Follow Interpreters for Justice, the campaign instigated by APCI and SPSI, on Twitter @United4Justice and also see www.linguistlounge.org for many examples of ALS failings.
Deadline for submission of evidence to the Justice Select Committee is 3rd September 2012.
New enquiry: Interpretation and Translation Services and the Applied Language Solutions Contract
The Justice Select Committee is launching a call for written evidence on the provision of interpretation and translation services since Applied Language Solutions (ALS) began operating as the Ministry of Justice’s sole contractor for language services in February 2012.
Specifically we will seek to explore six areas:
- The rationale for changing arrangements for the provision of interpreter services
- The nature and appropriateness of the procurement process
- The experience of courts and prisons in receiving interpretation services that meet their needs
- The nature and effectiveness of the complaints process
- The steps that have been taken to rectify under-performance and the extent to which they have been effective
- The appropriateness of arrangements for monitoring the management of the contract, including the quality and cost-effectiveness of the service delivered.
The deadline for submissions is Monday 3 September 2012
Eight interpreter bodies join forces in writing to the Ministry of Justice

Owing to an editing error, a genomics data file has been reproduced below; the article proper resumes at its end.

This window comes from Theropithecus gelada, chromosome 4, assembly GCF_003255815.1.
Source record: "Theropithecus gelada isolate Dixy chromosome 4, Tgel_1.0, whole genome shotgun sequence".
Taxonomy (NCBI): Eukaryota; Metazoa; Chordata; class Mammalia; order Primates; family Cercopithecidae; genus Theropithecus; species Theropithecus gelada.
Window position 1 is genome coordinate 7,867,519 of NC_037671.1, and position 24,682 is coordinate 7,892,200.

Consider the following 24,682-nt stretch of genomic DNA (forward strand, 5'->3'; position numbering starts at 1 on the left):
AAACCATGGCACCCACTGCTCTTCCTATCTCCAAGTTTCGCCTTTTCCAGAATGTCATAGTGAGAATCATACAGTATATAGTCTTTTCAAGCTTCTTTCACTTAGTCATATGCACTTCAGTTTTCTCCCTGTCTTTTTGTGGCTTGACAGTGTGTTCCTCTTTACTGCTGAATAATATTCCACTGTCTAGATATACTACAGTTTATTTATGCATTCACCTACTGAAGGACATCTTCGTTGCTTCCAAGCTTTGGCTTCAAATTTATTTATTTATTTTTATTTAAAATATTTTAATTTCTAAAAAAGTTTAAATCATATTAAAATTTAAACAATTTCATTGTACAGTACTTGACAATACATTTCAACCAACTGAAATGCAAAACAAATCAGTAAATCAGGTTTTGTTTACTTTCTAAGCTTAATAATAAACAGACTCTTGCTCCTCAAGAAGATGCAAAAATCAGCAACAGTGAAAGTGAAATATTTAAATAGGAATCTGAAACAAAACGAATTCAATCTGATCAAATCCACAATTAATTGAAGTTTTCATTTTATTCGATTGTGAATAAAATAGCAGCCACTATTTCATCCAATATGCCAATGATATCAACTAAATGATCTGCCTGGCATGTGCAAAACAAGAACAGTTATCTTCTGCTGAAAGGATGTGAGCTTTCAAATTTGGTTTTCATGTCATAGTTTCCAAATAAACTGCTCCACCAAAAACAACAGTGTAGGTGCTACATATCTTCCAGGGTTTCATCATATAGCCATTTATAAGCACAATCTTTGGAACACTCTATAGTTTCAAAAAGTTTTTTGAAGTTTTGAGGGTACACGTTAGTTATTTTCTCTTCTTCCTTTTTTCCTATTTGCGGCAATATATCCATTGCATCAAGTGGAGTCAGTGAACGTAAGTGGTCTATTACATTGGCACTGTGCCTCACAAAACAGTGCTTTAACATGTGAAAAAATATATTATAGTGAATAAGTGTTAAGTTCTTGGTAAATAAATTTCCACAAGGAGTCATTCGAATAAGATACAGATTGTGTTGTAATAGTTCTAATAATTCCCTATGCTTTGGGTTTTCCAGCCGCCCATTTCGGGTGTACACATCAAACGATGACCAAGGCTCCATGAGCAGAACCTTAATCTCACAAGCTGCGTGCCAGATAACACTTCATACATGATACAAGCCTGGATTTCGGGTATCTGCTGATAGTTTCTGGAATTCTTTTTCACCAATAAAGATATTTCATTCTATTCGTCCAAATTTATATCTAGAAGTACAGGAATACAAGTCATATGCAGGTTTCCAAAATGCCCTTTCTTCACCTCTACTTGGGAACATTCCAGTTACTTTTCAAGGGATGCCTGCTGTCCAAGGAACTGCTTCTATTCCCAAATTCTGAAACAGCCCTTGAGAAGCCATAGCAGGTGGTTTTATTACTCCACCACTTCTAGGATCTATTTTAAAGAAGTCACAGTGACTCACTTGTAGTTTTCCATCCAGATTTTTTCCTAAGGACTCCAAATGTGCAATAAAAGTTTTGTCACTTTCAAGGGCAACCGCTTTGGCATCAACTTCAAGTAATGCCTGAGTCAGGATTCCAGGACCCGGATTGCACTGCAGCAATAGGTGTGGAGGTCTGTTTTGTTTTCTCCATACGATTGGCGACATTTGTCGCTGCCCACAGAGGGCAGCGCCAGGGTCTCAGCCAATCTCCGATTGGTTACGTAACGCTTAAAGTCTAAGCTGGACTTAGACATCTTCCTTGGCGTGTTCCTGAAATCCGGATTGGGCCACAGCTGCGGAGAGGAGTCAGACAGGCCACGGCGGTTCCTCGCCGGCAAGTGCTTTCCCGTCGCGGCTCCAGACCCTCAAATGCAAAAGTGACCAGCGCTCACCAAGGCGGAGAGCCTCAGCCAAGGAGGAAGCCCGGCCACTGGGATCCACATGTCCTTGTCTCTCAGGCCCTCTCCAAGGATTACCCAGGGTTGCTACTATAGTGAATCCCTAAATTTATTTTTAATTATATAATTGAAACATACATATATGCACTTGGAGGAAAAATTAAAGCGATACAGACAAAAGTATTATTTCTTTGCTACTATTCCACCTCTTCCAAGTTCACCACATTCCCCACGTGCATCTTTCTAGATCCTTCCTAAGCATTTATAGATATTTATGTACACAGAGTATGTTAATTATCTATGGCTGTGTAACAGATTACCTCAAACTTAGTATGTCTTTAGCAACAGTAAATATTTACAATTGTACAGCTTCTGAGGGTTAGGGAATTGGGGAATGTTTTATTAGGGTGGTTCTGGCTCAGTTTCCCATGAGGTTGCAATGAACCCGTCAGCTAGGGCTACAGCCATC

On 12 July the following bodies wrote a joint letter to Crispin Blunt MP, Minister of Justice:
- Association of Police & Court Interpreters (APCI)
- Chartered Institute of Linguists (CIoL)
- Institute of Translation and Interpreting (ITI)
- National Register of Public Service Interpreters (NRPSI)
- National Union of Professional Interpreters and Translators (part of Unite the Union) (NUPIT)
- Professional Interpreters Alliance (PIA)
- Society for Public Service Interpreting (SPSI)
- Society of Official Metropolitan Interpreters (SOMI)
Interpreters for Justice
Interpreters for Justice is united against the MoJ's Framework Agreement for the provision of public service interpreting and was formed by the APCI and SPSI in order to represent the views of their members, all of whom are committed to upholding the quality and professionalism of public service interpreting in the UK.
Results of a survey commissioned by Interpreters for Justice (supported by APCI and SPSI) and carried out by consultancy Involvis, showed 90% of respondents, representing 51% of the 2,340 interpreters registered with the NRPSI (National Register of Public Service Interpreters) have not and will not register for the new system administered by Applied Language Solutions (ALS).
Just (6%) or 71 of the 1,206 interpreters who completed the survey said they had decided to undergo the assessment put in place by Applied Language Solutions (ALS). Of these, 93.5% said the assessment was ‘flawed’, ‘unprofessional’ and ‘humiliating’ and the majority will not continue with ALS.
Gavin Wheeldon requested that interpreters’ representative bodies join a ‘representative panel’ but only on condition they ‘call a halt to the boycotts.’ However they have unanimously rejected the idea of the panel, insisting on speaking only to the Ministry of Justice.
For interviews and further press information including details of some of the problems going on in courts (we have a dossier) please contact:
Penny Arbuthnot: firstname.lastname@example.org
Telephone: 01473 326341 / 07885 238374
Aisleen Marley: email@example.com
Telephone: 07787 228999
T: 01473 326341
M: 07885 238374